Medieval Monday: The Labors of May — Allison D. Reid

May Day marks the beginning of summer in the medieval world. The weather is really warming up, and there are lots of new chores to begin. Planting and harrowing continues, and weeding the grain fields becomes an important chore. Cabbages, leeks, onions, and garlic are ready to be planted, as are those plants used in […]Continue reading “Medieval Monday: The Labors of May — Allison D. Reid”

Medieval Monday: The Labors of April — Allison D. Reid

Spring is here! Farm work really gets underway—harrowing and sowing are important chores for this month. Crops planted in April included grains, like barley and oats, and legumes like beans, peas, and vetches. Grain seed was planted by standing with one’s back to the breeze, and flinging a handful of seeds outward from the waist. […]Continue reading “Medieval Monday: The Labors of April — Allison D. Reid”

Medieval Monday: The Labors of March — Allison D. Reid

Warmer March weather meant it was time to finally put most indoor tasks aside and get out into the fields. There weren’t a great variety of tasks associated with March, mainly because preparing the fields for plowing and planting was such an onerous chore that began at dawn and ended at dusk.  Getting the spring […]Continue reading “Medieval Monday: The Labors of March — Allison D. Reid”

Medieval Monday: The Green Valley in February — Allison D. Reid

Today’s post is actually a video that I really think you’re going to enjoy! It’s half an hour long, but well worth the time to watch! A small group of historians and archaeologists restored and brought back to life an abandoned village in Wales, re-creating over an entire year what life was like in the […]Continue reading “Medieval Monday: The Green Valley in February — Allison D. Reid”

Medieval Monday: Labors of January — Allison D. Reid

Winter had tightened its grip, and the most important labor of January was staying warm! With only hearth fires for heat, the cold was a very real danger for everyone, but especially the young, the elderly, and the poor. There were still several feasting days to be celebrated, which continued to be a blessing for […]Continue reading “Medieval Monday: Labors of January — Allison D. Reid”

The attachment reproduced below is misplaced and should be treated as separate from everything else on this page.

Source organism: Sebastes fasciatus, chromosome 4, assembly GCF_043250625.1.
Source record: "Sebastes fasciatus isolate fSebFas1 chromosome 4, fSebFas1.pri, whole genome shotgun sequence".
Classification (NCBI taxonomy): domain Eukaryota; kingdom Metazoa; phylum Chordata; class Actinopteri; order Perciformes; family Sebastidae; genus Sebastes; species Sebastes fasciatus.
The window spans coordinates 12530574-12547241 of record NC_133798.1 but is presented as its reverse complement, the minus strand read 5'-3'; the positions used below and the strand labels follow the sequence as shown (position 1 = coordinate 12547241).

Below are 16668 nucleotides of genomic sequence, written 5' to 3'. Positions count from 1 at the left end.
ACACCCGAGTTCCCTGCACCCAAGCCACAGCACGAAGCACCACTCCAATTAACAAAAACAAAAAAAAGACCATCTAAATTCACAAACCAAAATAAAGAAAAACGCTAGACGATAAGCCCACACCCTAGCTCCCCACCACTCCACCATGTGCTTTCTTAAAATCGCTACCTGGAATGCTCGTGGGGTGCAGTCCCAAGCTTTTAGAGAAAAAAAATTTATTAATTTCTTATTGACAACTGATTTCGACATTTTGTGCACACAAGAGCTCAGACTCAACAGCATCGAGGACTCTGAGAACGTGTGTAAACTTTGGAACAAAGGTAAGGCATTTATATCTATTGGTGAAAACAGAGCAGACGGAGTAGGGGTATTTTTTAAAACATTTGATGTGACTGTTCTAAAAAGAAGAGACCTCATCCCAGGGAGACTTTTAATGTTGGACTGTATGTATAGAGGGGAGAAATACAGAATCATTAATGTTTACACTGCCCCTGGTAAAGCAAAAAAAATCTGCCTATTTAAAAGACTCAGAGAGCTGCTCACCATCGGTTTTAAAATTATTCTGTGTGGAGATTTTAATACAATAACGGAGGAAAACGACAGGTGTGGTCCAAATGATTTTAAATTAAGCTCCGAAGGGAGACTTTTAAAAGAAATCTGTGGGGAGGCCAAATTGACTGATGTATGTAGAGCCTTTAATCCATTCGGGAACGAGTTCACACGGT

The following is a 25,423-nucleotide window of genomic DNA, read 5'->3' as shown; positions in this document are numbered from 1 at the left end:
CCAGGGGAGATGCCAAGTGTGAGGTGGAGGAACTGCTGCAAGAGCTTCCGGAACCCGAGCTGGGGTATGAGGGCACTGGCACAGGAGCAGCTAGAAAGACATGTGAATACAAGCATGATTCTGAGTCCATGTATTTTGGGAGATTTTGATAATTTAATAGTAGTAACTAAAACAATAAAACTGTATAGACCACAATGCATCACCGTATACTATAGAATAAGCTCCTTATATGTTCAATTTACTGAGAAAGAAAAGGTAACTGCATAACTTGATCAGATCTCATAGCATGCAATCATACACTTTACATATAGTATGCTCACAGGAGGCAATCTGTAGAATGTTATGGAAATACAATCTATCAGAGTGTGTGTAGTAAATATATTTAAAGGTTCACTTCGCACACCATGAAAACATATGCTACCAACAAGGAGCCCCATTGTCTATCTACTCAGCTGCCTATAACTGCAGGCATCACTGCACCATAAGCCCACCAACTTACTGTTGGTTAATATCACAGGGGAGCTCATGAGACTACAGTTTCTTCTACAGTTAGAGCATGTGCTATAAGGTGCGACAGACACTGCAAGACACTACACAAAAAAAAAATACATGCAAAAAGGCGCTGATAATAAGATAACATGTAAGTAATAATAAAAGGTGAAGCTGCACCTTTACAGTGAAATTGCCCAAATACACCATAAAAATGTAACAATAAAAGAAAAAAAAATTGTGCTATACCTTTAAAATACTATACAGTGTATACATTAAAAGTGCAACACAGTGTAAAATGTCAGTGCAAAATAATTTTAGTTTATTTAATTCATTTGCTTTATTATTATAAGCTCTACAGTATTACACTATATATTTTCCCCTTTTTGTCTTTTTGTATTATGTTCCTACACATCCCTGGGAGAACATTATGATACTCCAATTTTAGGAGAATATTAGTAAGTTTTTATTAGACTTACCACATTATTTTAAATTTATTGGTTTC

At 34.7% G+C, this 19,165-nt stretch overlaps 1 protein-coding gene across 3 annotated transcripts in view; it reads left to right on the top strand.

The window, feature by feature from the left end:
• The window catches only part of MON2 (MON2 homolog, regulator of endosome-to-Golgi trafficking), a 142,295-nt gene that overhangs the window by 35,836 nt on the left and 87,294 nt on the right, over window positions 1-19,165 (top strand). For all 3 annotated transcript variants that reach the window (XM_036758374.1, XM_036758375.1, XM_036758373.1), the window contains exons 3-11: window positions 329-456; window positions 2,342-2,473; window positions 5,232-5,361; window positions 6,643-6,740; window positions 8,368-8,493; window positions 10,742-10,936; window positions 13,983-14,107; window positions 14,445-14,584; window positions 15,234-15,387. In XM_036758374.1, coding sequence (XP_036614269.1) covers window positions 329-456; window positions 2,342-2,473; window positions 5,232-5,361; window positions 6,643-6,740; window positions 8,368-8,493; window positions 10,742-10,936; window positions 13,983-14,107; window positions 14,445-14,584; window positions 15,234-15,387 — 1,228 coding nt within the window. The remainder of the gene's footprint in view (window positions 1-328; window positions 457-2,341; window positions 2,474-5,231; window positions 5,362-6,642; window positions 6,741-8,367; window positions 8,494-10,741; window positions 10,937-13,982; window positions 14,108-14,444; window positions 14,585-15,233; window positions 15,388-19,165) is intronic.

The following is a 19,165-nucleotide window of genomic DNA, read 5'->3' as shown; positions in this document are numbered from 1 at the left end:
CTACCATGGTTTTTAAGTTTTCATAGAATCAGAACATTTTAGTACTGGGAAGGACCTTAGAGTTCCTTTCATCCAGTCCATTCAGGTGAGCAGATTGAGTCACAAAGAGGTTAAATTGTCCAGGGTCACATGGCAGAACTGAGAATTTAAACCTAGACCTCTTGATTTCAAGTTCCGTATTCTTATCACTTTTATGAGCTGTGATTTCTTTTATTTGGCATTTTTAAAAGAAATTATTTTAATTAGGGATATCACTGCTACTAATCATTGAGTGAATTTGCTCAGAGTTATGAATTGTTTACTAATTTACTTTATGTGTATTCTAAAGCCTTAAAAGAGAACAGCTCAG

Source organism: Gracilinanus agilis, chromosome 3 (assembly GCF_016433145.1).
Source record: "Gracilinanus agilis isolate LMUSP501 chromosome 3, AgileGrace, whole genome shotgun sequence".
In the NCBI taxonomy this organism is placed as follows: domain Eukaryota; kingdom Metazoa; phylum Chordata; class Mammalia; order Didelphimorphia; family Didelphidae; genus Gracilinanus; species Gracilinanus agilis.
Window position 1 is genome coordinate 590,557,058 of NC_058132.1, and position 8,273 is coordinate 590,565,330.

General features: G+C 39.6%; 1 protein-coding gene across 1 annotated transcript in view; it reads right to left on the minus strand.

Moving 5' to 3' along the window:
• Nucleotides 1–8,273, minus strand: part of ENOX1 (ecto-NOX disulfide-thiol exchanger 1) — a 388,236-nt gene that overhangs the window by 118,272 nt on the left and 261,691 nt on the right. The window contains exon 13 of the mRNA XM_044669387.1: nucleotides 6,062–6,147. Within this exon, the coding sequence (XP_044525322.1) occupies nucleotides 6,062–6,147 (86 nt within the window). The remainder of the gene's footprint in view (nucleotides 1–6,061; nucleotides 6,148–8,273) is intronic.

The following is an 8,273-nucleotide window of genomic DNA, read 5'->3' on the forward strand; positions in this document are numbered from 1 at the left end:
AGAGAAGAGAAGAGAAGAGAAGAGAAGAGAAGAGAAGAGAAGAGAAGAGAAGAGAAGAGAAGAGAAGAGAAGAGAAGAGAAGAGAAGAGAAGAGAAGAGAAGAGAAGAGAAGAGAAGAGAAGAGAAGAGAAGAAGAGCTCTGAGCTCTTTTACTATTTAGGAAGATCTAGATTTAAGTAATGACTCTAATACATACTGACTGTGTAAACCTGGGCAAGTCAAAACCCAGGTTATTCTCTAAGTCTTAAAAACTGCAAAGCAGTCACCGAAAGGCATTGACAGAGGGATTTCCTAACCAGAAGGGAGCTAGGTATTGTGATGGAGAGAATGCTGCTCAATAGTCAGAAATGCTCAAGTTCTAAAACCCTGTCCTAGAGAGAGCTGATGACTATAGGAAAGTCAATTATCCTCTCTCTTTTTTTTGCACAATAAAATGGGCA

Thousands gathered at Stonehenge to celebrate the annual winter solstice. — Stonehenge Stone Circle News and Information

Crowds came together for the biggest gathering at Stonehenge since the pandemic began. Thousands of people gathered at Stonehenge on Wednesday morning to celebrate the annual winter solstice. The event, which marks the first sunrise after the longest night of the year, saw 2,500 people visit the World Heritage site in Salisbury – the largest gathering at […]Continue reading “Thousands gathered at Stonehenge to celebrate the annual winter solstice. — Stonehenge Stone Circle News and Information”

Reblog or Repost? Is There a Difference?

Recently I was asked by a fellow WordPress blogger to remove my reblog of one of their posts. Of course I had no problem doing so; I simply apologised and deleted it, making a note to not reblog them in the future. That would have normally been the end of it, but for something elseContinue reading “Reblog or Repost? Is There a Difference?”

Stonehenge’s Builders May Have Feasted on Mince Pies and Sweet Treats — Stonehenge Stone Circle News and Information

Excavations near the iconic English monument revealed traces of fruits and nuts. Excavation work has been led by English Heritage at Durrington Walls, Wiltshire Durrington Walls was inhabited by the builders of Stonehenge in about 2,500 BC Evidence suggests traces of hazelnuts, sloes, apples and other fruits at the site  NEOLITHIC MINCE PIE RECIPE: Download open fire mince […]Continue reading “Stonehenge’s Builders May Have Feasted on Mince Pies and Sweet Treats — Stonehenge Stone Circle News and Information”

Medieval Monday: The Labors of December — Allison D. Reid

In the cold days of December, the fields were finally quiet, with the ground too frozen to work. Animals were taken care of, to ensure they would not only survive the harsh months to come, but that they would be healthy on spring’s arrival. After all, they would be needed to work. In bad weather, […]Continue reading “Medieval Monday: The Labors of December — Allison D. Reid”

Medieval Monday: The Labors of November — Allison D. Reid

The Anglo Saxons referred to November as the “blood month,” because it was time to begin slaughtering those animals which would not be kept through the winter. The traditional time for butchering animals was Martinmas (November 11th), though the butchering and processing of meat could continue through January depending on the weather. While some meat […]Continue reading “Medieval Monday: The Labors of November — Allison D. Reid”